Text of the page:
Abstraction and performance in the design of parallel programs: an overview of the SAT approach
SAT stands for Stages And Tranformations and is the name of an approach to the high-level, performance-directed design of parallel programs. The target programs obtained with this approach are sequences of internally parallel stages, i.e., they fall within the SPMD model. Formal program transformations are used for deriving each parallel stage and optimizing the combination of several stages.
The main advantage of the SAT approach is the comparatively high level of abstraction at which performance-relevant design decisions can be made. One consequence is that choices become much clearer than at the code level, enhancing comparability; another is that there is an increased potential for automation of the programming process.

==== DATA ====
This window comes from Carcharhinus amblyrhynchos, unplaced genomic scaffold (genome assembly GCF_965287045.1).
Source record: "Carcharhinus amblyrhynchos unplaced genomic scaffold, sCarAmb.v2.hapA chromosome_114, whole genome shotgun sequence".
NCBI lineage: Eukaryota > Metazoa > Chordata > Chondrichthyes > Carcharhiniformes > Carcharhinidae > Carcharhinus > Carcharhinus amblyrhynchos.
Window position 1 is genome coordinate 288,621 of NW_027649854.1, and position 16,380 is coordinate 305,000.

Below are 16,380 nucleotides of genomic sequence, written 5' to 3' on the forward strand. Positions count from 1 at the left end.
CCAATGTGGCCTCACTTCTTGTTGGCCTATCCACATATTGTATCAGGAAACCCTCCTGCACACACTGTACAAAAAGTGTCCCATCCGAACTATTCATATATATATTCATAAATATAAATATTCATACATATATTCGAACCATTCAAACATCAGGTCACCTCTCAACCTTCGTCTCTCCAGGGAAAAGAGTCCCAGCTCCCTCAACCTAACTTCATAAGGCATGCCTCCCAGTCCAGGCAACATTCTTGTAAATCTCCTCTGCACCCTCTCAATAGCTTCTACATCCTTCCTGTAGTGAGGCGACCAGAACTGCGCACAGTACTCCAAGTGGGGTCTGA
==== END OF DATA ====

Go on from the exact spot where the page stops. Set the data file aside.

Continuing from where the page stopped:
This paper summarizes the approach and assesses its usefulness, with emphasis on one basic parallel programming pattern, the list homomorphism, which captures the divide-and-conquer paradigm. We survey the transformational theory, provide a range of practical examples, and discuss the potential for automation and also the demands made on application programmers and implementers.
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